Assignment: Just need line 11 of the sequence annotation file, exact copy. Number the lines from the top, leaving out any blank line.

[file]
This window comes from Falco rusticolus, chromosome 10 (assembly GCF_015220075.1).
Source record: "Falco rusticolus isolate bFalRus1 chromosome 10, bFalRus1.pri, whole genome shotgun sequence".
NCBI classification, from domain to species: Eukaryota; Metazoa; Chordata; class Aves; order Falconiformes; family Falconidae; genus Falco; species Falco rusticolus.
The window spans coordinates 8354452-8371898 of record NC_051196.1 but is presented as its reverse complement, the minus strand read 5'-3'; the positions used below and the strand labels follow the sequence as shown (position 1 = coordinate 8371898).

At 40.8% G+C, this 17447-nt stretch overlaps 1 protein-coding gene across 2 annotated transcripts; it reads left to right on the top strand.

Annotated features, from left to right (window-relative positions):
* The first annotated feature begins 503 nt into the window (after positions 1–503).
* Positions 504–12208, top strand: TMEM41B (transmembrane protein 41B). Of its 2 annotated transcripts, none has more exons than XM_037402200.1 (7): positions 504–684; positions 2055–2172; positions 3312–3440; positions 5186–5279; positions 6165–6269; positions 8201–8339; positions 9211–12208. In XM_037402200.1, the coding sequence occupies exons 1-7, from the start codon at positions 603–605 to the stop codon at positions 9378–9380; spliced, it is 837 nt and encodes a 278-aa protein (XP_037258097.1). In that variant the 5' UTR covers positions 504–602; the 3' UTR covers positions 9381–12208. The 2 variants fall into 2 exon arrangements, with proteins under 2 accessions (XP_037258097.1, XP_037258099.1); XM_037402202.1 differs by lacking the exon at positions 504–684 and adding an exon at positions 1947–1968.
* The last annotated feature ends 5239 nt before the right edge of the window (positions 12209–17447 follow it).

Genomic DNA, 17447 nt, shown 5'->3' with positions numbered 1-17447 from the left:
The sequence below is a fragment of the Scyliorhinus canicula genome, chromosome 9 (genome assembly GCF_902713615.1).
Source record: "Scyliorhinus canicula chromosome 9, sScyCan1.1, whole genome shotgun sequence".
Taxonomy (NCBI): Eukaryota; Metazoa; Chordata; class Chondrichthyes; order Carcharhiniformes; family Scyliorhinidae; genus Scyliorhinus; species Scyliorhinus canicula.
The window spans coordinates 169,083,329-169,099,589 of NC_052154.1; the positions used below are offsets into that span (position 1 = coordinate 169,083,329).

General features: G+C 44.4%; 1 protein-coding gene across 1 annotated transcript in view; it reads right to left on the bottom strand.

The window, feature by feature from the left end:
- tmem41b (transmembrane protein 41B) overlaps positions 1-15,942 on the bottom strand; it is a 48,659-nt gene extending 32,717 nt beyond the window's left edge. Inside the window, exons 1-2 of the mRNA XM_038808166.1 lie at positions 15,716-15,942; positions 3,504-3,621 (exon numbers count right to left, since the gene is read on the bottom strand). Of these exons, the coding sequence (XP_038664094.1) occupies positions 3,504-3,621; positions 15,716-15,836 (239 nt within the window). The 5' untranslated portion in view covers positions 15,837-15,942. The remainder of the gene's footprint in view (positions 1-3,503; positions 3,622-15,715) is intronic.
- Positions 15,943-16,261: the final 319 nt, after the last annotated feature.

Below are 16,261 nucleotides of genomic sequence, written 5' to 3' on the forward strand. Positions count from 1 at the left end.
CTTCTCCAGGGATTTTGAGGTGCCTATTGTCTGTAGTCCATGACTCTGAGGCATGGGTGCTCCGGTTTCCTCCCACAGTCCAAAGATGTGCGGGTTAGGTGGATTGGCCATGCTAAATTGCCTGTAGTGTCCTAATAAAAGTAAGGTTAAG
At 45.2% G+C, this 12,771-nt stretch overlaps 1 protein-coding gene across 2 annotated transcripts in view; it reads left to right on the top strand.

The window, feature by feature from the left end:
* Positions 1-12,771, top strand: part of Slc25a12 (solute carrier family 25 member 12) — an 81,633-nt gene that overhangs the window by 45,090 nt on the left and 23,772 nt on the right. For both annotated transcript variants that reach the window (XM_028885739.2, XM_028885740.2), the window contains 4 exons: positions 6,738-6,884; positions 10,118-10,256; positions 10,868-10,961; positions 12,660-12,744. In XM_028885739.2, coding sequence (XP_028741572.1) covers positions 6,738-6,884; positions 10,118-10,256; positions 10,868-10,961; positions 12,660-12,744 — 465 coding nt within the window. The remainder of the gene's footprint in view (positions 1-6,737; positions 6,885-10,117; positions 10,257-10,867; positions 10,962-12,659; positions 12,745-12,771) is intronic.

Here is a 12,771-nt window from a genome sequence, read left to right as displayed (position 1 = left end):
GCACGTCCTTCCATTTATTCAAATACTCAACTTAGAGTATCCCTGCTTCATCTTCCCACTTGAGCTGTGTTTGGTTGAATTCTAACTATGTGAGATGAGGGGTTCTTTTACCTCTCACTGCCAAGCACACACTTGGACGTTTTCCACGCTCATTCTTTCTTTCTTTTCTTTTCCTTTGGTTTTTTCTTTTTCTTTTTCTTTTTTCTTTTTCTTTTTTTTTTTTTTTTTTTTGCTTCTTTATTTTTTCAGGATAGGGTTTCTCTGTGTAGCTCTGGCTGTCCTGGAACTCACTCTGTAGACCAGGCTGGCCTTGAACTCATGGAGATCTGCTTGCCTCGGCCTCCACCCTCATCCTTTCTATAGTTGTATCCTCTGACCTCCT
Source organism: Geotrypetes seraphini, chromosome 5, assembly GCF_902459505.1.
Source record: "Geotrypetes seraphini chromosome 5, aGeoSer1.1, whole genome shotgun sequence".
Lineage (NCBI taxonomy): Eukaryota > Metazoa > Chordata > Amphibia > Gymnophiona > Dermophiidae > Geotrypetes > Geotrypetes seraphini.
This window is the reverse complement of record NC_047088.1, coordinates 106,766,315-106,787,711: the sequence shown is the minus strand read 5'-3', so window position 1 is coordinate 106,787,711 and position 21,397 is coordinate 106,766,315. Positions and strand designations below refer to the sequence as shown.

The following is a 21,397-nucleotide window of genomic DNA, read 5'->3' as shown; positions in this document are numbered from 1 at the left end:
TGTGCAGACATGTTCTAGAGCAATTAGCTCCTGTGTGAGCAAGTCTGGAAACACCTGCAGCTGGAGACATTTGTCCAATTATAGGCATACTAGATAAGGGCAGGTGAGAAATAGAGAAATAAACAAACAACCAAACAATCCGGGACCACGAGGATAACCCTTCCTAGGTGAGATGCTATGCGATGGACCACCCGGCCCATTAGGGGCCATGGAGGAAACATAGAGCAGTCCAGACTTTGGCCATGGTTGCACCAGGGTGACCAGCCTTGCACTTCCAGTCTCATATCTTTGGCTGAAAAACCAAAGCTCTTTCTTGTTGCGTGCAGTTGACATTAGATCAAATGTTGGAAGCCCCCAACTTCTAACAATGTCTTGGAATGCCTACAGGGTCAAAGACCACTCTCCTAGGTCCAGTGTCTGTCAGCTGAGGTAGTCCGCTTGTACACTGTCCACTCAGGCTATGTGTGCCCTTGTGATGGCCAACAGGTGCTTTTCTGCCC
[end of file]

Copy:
The sequence below is a fragment of the Scyliorhinus canicula genome, chromosome 9 (genome assembly GCF_902713615.1).